Yahoo to move Santa Monica operations to booming tech hub Playa Vista
Yahoo Inc. is moving its Santa Monica operations to Playa Vista, joining the droves of major tech companies that have opened offices in the booming Westside neighborhood.
The Sunnyvale, Calif., Internet company signed a long-term lease for about 130,000 square feet at the new Collective campus in Playa Vista. The move will bring at least 400 jobs from its current location, with space to accommodate growth.
“We worked hard to identify the right office situation for Yahoo in Southern California to better match our space and collaboration needs,” Yahoo Chief Financial Officer Ken Goldman said in a statement. “While we have always had a presence in Southern California, working out of the city of Los Angeles is a priority for us now more than ever.”
Goldman said the company chose Playa Vista because of its “access to talent” as well as the culture of the area. The move, which had been expected, is scheduled to happen in the fall; a Yahoo spokeswoman said the company would keep its current office space in Burbank.
Yahoo is just the latest company to join the burgeoning technology hub in Playa Vista.
Google last month spent nearly $120 million on 12 vacant acres in Playa Vista next to a historic hangar where aviator Howard Hughes built his famous “Spruce Goose” airplane. The land is zoned for nearly 900,000 square feet of commercial space that could house offices or studios, vastly more room than Google now occupies in a handful of buildings in Los Angeles County.
Google is also expected to lease the Hughes hangar, which was built in 1943. The 319,000-square-foot building has recently housed soundstages for movie and television production.
Microsoft Corp. opened a roughly 20,000-square-foot space in Playa Vista in 2013 to house 130 employees who had previously been in downtown L.A. Facebook Inc. has operations nearby. The neighborhood boasts the headquarters of online advertising platform Rubicon Project, consumer electronics and accessories maker Belkin International and ICANN, the nonprofit organization responsible for assigning Internet domains.
Playa Vista is also home to USC’s Institute for Creative Technologies, which has attracted several top virtual reality researchers. The institute is where Oculus Rift founder Palmer Luckey once worked as a designer.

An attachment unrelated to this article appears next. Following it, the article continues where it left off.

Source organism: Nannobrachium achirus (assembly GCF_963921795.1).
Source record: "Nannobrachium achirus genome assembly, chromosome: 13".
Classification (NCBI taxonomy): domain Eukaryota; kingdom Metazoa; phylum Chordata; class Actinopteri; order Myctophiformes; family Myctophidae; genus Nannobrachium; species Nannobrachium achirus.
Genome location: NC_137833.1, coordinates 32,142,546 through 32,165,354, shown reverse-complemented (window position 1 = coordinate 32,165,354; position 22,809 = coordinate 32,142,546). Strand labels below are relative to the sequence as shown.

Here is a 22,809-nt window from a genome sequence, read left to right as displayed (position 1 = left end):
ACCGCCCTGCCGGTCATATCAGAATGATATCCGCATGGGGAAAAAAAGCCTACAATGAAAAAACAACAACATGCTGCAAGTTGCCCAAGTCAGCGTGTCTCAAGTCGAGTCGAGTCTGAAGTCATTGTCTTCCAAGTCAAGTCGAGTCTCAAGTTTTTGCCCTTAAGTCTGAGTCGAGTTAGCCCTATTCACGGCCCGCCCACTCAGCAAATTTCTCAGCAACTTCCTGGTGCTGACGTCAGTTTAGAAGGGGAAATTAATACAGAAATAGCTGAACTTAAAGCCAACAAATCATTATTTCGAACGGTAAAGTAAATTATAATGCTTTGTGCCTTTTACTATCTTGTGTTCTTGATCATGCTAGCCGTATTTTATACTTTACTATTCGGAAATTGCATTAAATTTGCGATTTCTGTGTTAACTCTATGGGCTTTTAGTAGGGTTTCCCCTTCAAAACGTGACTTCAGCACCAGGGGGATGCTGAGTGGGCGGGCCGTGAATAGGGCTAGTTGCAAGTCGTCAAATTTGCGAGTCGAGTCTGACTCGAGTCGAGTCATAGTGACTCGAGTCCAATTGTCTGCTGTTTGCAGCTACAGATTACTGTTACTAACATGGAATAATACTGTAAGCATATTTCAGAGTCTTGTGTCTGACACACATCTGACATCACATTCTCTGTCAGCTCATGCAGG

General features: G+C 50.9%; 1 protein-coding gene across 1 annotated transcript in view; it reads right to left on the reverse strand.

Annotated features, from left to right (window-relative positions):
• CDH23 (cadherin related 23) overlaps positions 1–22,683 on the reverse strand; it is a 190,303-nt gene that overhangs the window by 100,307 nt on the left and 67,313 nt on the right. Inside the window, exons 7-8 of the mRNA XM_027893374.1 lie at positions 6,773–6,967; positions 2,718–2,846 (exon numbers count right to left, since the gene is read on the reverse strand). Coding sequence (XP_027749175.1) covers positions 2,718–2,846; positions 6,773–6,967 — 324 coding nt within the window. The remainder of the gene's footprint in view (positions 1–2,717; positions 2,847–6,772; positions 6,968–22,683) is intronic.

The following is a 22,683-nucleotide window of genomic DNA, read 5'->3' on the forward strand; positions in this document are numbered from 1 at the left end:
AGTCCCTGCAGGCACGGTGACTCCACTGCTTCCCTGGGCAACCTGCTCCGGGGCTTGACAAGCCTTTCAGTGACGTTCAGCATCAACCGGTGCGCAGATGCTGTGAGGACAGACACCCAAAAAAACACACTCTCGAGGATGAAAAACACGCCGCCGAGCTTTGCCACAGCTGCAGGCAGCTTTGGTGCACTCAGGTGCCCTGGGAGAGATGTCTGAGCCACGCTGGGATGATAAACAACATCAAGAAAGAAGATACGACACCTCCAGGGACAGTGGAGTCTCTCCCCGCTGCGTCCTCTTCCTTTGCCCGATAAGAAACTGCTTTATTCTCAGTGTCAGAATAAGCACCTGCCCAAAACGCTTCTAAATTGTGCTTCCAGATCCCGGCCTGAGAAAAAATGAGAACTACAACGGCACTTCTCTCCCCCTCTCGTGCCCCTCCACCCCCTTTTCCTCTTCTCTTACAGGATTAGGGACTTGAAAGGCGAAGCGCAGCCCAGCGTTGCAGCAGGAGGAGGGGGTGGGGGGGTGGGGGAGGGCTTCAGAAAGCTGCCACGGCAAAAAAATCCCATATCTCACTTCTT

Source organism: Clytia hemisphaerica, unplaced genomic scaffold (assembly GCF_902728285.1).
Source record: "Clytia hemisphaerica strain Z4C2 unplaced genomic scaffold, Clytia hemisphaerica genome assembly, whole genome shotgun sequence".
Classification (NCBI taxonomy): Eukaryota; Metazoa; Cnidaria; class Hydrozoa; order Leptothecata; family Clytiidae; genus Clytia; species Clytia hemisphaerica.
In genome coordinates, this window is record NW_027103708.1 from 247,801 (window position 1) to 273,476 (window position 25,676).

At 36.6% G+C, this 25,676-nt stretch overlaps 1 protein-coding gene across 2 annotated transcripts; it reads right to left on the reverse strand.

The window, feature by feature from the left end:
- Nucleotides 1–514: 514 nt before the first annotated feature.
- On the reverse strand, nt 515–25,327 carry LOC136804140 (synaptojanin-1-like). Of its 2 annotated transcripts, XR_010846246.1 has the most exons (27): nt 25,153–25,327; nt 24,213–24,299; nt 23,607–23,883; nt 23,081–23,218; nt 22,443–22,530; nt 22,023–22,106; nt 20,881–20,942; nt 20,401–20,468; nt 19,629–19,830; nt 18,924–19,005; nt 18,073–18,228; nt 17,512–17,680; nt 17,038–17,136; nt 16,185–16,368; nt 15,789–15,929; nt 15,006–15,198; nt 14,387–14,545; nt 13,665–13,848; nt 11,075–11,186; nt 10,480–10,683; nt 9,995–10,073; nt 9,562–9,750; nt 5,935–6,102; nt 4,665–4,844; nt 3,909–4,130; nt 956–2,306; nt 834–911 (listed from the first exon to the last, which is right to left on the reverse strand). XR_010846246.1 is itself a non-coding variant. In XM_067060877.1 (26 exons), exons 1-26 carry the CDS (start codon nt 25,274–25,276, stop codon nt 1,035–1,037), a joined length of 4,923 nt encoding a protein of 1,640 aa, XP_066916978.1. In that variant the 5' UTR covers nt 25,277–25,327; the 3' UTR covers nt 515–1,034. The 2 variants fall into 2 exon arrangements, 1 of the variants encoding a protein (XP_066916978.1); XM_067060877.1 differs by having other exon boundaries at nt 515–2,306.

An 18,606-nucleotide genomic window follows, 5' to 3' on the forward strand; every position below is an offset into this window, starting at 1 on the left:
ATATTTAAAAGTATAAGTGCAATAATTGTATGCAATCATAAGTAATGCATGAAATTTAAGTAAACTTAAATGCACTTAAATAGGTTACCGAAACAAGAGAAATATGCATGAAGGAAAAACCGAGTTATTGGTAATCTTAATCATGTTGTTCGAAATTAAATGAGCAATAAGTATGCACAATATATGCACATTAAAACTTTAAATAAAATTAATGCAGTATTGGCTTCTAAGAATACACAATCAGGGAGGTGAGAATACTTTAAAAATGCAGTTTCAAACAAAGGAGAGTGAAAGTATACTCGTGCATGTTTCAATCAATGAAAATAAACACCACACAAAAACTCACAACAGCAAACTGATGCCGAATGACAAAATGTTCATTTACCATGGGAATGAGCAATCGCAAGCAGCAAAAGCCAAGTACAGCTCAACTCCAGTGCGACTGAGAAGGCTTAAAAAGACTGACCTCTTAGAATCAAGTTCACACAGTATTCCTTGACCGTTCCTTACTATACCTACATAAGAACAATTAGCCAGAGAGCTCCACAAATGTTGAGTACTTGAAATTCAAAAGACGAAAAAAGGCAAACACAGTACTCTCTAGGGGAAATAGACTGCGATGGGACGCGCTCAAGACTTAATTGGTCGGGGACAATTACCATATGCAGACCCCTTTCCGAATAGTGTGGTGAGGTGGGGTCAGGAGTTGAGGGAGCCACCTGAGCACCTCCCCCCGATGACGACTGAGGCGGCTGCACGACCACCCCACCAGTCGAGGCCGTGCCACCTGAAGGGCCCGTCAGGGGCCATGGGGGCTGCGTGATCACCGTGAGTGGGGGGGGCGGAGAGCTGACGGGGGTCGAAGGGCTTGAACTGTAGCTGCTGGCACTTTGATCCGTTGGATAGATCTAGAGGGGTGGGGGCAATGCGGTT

Los Angeles Mayor Eric Garcetti has been aggressively pushing to make L.A. a tech power player. His Office of Economic Development worked closely with Yahoo to encourage the company to make the move.
“I’m proud that Yahoo is moving to Los Angeles and sending a strong message to the business community that our city is where the next big thing is going to be,” Garcetti said. “This move proves that L.A. is accelerating as a center of technology and entertainment.”
Techies and L.A. City Council members say they hope the move will spur further tech growth in the area.
“Playa Vista is a perfect home for smart, innovative tech firms, and Yahoo will add to a growing energy and spirit as Playa Vista becomes the real hub of Silicon Beach,” said Councilman Mike Bonin, who represents Playa Vista.
Yahoo has media and tech operations in Southern California and has been at its Santa Monica space since 2005, when it signed a 10-year lease agreement at the Colorado Center. The complex was built in phases beginning in the early 1980s.
The Collective at Playa Vista, scheduled to open July 1, is a 204,422-square-foot, five-building office campus on nearly nine acres. Yahoo will occupy roughly two-thirds of the property. Now that the campus has an anchor tenant, it will begin to fill the rest of the space.
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